Positioned in the top ranks of connectivity, internet speed, smartphone ownership, and social media usage, South Korea should be a leader in the use of digital technologies in public diplomacy. It should be an avid adapter – ready to build upon its strengths to upgrade and improve its public diplomacy for a new technological era. But it’s not. It faces distinct political, cultural, and technological challenges to reach its full potential.
Korea faces distinct political, cultural, and technological challenges to reach its full potential.
United Nations chief Antonio Guterres said on Tuesday he is trying to convince U.S. President Donald Trump's administration of the value of investing in foreign aid and diplomacy and warned that if Washington pulled back as a global leader, other states would step up. Trump has proposed cutting U.S. diplomacy and aid budgets by about a third, or nearly $19 billion. This includes cutting some $1 billion from U.N. peacekeeping funding and a steep cut to funding for international organizations.
Moldova's foreign ministry on Monday expelled five Russian diplomats, ordering Moscow to remove them in a move that outraged the country's pro-Russian president. The foreign ministry declared the diplomats "personae non grata," giving the relevant note to the Russian ambassador to Moldova Farit Mukhametshin on Monday, a foreign ministry aide, Artur Sarbu, told AFP, without explaining why they were being expelled.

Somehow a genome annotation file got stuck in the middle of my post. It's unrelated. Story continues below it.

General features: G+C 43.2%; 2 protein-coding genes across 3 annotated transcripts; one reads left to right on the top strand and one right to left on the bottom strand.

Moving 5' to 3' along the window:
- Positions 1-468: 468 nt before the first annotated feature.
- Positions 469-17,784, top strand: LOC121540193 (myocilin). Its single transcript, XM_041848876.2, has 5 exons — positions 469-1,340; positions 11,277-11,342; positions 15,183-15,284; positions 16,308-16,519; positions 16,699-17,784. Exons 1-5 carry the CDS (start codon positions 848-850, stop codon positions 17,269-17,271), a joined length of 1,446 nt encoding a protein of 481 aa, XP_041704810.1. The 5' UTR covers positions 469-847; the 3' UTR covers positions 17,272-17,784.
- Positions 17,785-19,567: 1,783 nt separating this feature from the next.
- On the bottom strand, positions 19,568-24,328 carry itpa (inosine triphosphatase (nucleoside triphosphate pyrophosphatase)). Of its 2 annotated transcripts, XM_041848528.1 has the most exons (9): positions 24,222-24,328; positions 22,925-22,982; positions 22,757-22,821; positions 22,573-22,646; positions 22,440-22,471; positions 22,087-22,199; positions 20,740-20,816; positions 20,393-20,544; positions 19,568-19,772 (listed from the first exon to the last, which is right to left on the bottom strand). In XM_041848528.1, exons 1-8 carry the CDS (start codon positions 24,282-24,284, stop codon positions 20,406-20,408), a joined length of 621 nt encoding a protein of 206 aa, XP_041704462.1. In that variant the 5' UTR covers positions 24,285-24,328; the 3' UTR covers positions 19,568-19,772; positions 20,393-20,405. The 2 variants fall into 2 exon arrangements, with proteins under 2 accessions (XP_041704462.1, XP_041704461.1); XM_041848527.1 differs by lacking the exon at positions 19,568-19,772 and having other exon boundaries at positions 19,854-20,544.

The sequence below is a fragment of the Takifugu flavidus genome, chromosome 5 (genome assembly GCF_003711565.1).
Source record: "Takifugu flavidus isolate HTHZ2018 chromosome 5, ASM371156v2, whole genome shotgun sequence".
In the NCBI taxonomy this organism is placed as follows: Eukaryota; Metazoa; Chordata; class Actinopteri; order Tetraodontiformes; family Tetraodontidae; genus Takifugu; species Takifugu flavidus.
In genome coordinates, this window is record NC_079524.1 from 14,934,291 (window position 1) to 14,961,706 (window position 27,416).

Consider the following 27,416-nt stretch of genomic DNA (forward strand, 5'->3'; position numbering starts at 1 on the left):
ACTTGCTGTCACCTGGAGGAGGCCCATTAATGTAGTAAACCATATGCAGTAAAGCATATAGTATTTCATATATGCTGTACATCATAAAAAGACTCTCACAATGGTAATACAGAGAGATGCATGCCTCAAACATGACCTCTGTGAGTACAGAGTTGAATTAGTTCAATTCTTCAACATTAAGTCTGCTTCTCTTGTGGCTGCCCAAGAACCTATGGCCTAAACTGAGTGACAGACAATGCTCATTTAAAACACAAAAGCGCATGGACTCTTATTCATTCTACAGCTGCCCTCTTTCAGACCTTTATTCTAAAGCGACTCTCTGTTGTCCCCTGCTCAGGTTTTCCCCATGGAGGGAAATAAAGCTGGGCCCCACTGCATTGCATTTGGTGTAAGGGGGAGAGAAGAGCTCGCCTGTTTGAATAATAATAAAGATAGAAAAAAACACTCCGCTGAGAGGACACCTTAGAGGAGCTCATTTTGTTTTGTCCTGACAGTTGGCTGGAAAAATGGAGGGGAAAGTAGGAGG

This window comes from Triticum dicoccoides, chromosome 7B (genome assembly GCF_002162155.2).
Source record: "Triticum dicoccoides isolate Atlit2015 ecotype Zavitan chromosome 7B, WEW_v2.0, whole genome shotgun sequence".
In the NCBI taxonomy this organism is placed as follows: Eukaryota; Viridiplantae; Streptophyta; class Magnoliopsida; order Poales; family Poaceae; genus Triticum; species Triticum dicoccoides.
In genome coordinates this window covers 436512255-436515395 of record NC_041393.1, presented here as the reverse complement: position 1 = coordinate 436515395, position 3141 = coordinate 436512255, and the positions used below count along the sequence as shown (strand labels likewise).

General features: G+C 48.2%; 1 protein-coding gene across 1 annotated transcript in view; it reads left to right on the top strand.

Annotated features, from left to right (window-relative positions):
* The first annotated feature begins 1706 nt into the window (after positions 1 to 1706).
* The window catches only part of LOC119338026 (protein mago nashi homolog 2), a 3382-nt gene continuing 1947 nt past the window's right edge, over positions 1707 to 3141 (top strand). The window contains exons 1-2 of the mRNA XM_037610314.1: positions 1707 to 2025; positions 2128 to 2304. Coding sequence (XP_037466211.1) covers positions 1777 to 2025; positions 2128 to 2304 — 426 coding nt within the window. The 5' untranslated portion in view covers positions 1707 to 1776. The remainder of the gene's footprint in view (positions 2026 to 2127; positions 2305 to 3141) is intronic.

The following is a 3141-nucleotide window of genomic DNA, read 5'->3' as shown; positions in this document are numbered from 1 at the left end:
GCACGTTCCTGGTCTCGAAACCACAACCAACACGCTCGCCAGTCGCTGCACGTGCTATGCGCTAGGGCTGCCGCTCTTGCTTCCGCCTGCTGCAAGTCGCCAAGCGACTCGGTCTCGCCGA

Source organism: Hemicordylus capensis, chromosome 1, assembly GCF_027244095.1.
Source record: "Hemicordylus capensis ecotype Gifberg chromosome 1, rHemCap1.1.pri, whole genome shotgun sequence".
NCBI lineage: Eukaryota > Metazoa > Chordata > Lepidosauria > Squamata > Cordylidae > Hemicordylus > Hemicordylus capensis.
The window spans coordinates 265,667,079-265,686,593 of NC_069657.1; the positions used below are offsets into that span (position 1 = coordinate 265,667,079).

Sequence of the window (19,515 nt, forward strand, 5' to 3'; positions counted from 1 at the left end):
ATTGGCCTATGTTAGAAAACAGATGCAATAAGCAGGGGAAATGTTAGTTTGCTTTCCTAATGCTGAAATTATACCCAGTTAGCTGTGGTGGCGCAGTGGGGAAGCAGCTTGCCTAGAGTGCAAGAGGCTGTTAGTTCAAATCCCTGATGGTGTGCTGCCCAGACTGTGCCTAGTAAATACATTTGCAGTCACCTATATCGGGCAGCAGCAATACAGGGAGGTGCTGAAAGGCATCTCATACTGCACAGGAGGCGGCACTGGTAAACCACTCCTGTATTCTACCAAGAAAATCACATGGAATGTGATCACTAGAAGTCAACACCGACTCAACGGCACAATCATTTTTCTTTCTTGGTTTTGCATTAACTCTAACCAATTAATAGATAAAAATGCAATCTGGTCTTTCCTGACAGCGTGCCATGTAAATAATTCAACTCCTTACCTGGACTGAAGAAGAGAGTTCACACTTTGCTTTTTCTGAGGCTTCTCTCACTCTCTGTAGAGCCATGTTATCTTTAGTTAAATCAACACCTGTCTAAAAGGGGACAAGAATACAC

Trump’s trip left a big impression on our European allies. So much, that German Chancellor Angela Merkel turned around and announced at a campaign rally that “the times when we could completely rely on others are, to an extent, over.” Joseph Nye’s theory is that when the citizens of another country have a positive view of the U.S. it improves our chances of being able to achieve our foreign policy goals with that country. This soft power, the power of attraction contrasts with hard power, the power of coercion, such as military might and economic sanctions.
Haiti is one of many poor countries where international aid has failed to fulfil its objectives. Despite billions of dollars being pumped in, little has changed since the disastrous earthquake of 2010, Joel Boutroue told EURACTIV France. Haiti would be better off without aid. After the earthquake, $5bn was spent by the international community. But a large proportion of this money never reached the ground because it covered operational costs. Most is absorbed by international NGOs with not even 1% taken by local NGOs. And the rest is spent on humanitarian aid programmes.
A new article by Ilan Manor looks at the U.S. State Department's attempts at branding America.
While the agenda for discussion was as academic: 'Actively shaping democracy – taking responsibility at home and abroad', the speakers, Merkel and Obama, were received as if they were rockstars. Obama may not be US president, but he can still pull in the crowds. This was Obama's first public appearance since he left office in January 2017, but the warm reception was quite reminiscent of the kind he would command as president. Germany loves Obama. It was hard to spot a single placard critical of him.